Evolving Designer Cakes


In my last post, I listed our 2018-19 changes and promised some detail to come.

Here we are at the first one: the revamp of our Designer Cake menu.

When we opened in 2011, we only sold cupcakes and I was – in retrospect – annoying on the  topic. People constantly asked for cakes and my answer as the then-catering and customer service manager was that we focused on cupcakes so as to make them extremely well.


By 2013 or 2014 I saw the light and we started making our Homestyle cakes with the  same batters and icings as our cupcakes. Homestyle cakes sold well from the beginning leading us to launch wedding-type cakes through Cakes by Prairie Girl. We set up an entirely different website offering fondant covered cakes: cakes carefully draped in rolled fondant and decorated with a combination of fondant and royal icing decorations depending on the  cake’s theme. We recruited a wonderful cake designer, Julie Montgomery, to establish this new department and invested in equipment, website programming and marketing, We had a booth in one of Toronto’s glamorous wedding shows with some of our gorgeous custom wedding cakes on display.

We closed CPG within two years. I think it was a break-even venture, maybe veering a little to a “loss” . 🙂

One of the big differences between PGB catering orders and CPG orders was that the customers looking for fondant-covered cakes (basically works of art) required a lot more back-and-forth in emails and phone calls, and once we had provided a quote – a time-consuming process for the  cake designer – it was more than what the customer expected.

It takes a lot of work to make a cake look like a gorgeous Chanel purse. All of us at Prairie Girl gained a newfound appreciation for artists and other creative types who need to charge for their artistic talent and painstaking work.Working in that kind of market niche was very different from our mainstream Prairie Girl offering with its one price for each item.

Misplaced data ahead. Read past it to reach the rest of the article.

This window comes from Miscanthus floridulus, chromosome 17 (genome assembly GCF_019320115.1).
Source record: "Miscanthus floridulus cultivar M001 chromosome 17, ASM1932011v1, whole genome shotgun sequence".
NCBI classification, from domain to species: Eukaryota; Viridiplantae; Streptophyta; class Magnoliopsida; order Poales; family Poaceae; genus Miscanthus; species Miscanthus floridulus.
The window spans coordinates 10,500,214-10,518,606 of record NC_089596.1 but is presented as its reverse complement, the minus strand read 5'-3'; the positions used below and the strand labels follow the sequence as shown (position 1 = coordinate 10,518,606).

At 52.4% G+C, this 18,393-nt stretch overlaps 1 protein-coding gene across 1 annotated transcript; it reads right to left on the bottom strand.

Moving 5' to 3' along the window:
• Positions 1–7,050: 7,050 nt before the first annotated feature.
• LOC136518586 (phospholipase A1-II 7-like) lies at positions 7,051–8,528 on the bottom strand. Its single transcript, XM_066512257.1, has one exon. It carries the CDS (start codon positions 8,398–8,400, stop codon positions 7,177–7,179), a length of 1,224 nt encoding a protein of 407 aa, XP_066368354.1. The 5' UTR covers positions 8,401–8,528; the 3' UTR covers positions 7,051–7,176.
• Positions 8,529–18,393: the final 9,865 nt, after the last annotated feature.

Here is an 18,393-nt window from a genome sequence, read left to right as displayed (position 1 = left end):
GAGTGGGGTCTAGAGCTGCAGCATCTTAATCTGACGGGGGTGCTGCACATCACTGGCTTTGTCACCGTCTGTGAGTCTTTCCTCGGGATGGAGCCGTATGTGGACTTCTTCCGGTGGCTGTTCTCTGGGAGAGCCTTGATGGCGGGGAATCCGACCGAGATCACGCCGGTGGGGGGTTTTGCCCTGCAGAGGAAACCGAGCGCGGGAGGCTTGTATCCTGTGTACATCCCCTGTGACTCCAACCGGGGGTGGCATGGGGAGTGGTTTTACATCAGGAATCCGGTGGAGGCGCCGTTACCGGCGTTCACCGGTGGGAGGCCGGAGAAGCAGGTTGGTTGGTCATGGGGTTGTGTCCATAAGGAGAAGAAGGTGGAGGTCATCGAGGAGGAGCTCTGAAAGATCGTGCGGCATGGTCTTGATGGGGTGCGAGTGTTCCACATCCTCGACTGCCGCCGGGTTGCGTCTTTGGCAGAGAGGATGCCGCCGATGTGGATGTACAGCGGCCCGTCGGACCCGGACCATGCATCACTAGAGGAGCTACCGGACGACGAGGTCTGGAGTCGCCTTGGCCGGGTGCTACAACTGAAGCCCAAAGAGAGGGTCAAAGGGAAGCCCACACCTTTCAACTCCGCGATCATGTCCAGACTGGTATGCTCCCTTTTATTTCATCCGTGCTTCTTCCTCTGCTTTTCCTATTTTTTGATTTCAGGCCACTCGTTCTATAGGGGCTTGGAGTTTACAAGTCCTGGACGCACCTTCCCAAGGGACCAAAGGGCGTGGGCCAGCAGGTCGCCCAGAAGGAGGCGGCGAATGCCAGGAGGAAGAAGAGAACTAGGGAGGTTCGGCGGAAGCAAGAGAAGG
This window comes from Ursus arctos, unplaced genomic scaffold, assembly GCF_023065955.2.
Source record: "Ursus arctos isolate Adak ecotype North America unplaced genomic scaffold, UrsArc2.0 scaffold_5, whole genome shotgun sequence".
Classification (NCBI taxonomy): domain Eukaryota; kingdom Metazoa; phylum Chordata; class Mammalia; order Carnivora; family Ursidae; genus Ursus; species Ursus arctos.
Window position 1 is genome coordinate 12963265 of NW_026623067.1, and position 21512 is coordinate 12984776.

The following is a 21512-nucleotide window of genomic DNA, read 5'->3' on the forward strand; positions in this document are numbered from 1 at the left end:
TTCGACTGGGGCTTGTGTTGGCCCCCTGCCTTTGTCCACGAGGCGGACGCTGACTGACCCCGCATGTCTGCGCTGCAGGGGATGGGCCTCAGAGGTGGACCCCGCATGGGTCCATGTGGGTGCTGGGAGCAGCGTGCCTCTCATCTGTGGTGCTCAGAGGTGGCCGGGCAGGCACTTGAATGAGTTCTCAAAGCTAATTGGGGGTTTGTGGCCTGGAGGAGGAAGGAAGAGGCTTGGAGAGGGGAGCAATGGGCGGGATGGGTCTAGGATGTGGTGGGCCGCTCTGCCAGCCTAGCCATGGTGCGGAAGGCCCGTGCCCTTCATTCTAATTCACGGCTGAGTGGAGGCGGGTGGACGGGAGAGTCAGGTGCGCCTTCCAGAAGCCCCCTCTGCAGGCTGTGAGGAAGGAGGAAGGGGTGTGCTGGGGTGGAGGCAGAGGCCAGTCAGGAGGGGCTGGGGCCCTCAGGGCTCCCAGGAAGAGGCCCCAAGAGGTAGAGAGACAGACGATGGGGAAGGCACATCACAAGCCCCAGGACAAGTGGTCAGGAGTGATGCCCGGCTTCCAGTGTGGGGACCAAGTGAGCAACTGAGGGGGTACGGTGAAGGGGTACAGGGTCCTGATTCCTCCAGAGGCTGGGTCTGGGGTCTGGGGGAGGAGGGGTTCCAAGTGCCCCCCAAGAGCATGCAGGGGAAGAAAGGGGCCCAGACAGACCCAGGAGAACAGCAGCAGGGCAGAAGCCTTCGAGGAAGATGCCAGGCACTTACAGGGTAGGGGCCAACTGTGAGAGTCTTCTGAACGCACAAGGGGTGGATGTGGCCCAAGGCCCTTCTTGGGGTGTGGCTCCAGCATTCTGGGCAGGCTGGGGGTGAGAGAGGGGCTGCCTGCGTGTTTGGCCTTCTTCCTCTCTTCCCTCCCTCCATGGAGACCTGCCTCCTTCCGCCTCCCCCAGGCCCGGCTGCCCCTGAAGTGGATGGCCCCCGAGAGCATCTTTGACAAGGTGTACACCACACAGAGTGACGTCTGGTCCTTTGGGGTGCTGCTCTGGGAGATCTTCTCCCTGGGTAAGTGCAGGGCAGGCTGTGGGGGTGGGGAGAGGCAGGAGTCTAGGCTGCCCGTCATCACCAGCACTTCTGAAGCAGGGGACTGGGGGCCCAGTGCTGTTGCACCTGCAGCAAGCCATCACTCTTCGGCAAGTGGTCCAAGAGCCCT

But – silver lining – Cakes by Prairie Girl led us to a different idea:  “Designer Cakes”. These cakes are decorated with a buttercream icing that is more complicated to make than our butter-based cupcake icing but has a texture that allows our talented bakers to create rosettes, swirls, petals, and so on using piping bags and other tools. The creation of Designer Cakes is midway between our Homestyle Cakes and the fondant cakes we did at  Cakes by Prairie Girl.

Fast forward to last summer, we’d had good success for a couple of years offering Homestyle Cakes and Designer Cakes and decided to refresh the Designer Cake menu. We subbed out less popular designs such as “High Gloss” with a  shiny smooth finish in bright colours, and “Chocolate  Mirror”, for designs we thought would be popular such as CandyLand and I Dream of Chocolate.

Like any change to our menu, these changes required the new cake designs to be nailed, the website photos to be taken and edited, and the website ordering page to be redesigned and reprogrammed. The old cakes have not been missed, the new ones are all selling well and overall our cakes have been our highest growth area for a couple of years.

Looking at all of our 2018-19 changes and “how they went”, I’d give this one 10/10: although we could have stayed with the  same Designer Cakes for another few years, I think customers like to see new designs and it’s true that if you are not moving forward as a business, you will sooner or later slip behind.


About the author

Jean Blacklock

Jean opened the popular Prairie Girl Bakery in the financial district of Toronto in 2011. She owned and operated the business until it closed in 2021 as a result of the pandemic’s impact on downtown Toronto. Read more about her background in commerce, law, and entrepreneurship here.

By Jean Blacklock


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